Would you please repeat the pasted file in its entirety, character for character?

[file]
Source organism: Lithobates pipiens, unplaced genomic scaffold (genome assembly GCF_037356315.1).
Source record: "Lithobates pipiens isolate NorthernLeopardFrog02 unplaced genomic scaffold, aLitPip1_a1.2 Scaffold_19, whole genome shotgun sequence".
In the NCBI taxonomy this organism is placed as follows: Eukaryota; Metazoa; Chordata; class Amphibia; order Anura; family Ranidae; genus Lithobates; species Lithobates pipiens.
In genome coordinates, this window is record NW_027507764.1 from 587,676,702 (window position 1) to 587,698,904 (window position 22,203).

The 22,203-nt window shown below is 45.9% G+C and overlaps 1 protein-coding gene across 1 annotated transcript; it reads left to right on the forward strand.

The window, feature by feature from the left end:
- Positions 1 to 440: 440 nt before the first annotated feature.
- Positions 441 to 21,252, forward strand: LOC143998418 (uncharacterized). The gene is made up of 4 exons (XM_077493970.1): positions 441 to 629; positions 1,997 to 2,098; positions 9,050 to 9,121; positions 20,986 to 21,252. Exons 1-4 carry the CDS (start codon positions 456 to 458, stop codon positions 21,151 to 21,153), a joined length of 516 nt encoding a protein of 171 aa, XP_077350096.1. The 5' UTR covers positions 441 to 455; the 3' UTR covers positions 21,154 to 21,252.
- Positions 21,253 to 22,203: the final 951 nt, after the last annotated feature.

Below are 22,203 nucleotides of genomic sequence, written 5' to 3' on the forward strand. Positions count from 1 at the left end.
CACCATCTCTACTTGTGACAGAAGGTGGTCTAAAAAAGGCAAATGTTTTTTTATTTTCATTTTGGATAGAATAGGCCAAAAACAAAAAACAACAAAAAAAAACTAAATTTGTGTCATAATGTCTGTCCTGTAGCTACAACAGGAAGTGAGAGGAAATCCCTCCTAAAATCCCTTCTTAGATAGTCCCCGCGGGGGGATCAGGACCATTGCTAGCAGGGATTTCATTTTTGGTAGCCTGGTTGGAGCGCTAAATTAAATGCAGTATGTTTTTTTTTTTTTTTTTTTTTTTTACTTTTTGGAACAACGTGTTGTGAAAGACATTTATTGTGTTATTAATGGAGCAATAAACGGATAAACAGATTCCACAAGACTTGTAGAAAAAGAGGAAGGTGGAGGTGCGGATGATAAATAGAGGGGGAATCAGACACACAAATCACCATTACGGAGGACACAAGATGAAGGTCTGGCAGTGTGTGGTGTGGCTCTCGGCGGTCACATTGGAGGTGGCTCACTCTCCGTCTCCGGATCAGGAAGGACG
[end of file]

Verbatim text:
Source organism: Lithobates pipiens, unplaced genomic scaffold (genome assembly GCF_037356315.1).
Source record: "Lithobates pipiens isolate NorthernLeopardFrog02 unplaced genomic scaffold, aLitPip1_a1.2 Scaffold_19, whole genome shotgun sequence".
In the NCBI taxonomy this organism is placed as follows: Eukaryota; Metazoa; Chordata; class Amphibia; order Anura; family Ranidae; genus Lithobates; species Lithobates pipiens.
In genome coordinates, this window is record NW_027507764.1 from 587,676,702 (window position 1) to 587,698,904 (window position 22,203).

The 22,203-nt window shown below is 45.9% G+C and overlaps 1 protein-coding gene across 1 annotated transcript; it reads left to right on the forward strand.

The window, feature by feature from the left end:
- Positions 1 to 440: 440 nt before the first annotated feature.
- Positions 441 to 21,252, forward strand: LOC143998418 (uncharacterized). The gene is made up of 4 exons (XM_077493970.1): positions 441 to 629; positions 1,997 to 2,098; positions 9,050 to 9,121; positions 20,986 to 21,252. Exons 1-4 carry the CDS (start codon positions 456 to 458, stop codon positions 21,151 to 21,153), a joined length of 516 nt encoding a protein of 171 aa, XP_077350096.1. The 5' UTR covers positions 441 to 455; the 3' UTR covers positions 21,154 to 21,252.
- Positions 21,253 to 22,203: the final 951 nt, after the last annotated feature.

Below are 22,203 nucleotides of genomic sequence, written 5' to 3' on the forward strand. Positions count from 1 at the left end.
CACCATCTCTACTTGTGACAGAAGGTGGTCTAAAAAAGGCAAATGTTTTTTTATTTTCATTTTGGATAGAATAGGCCAAAAACAAAAAACAACAAAAAAAAACTAAATTTGTGTCATAATGTCTGTCCTGTAGCTACAACAGGAAGTGAGAGGAAATCCCTCCTAAAATCCCTTCTTAGATAGTCCCCGCGGGGGGATCAGGACCATTGCTAGCAGGGATTTCATTTTTGGTAGCCTGGTTGGAGCGCTAAATTAAATGCAGTATGTTTTTTTTTTTTTTTTTTTTTTTTACTTTTTGGAACAACGTGTTGTGAAAGACATTTATTGTGTTATTAATGGAGCAATAAACGGATAAACAGATTCCACAAGACTTGTAGAAAAAGAGGAAGGTGGAGGTGCGGATGATAAATAGAGGGGGAATCAGACACACAAATCACCATTACGGAGGACACAAGATGAAGGTCTGGCAGTGTGTGGTGTGGCTCTCGGCGGTCACATTGGAGGTGGCTCACTCTCCGTCTCCGGATCAGGAAGGACG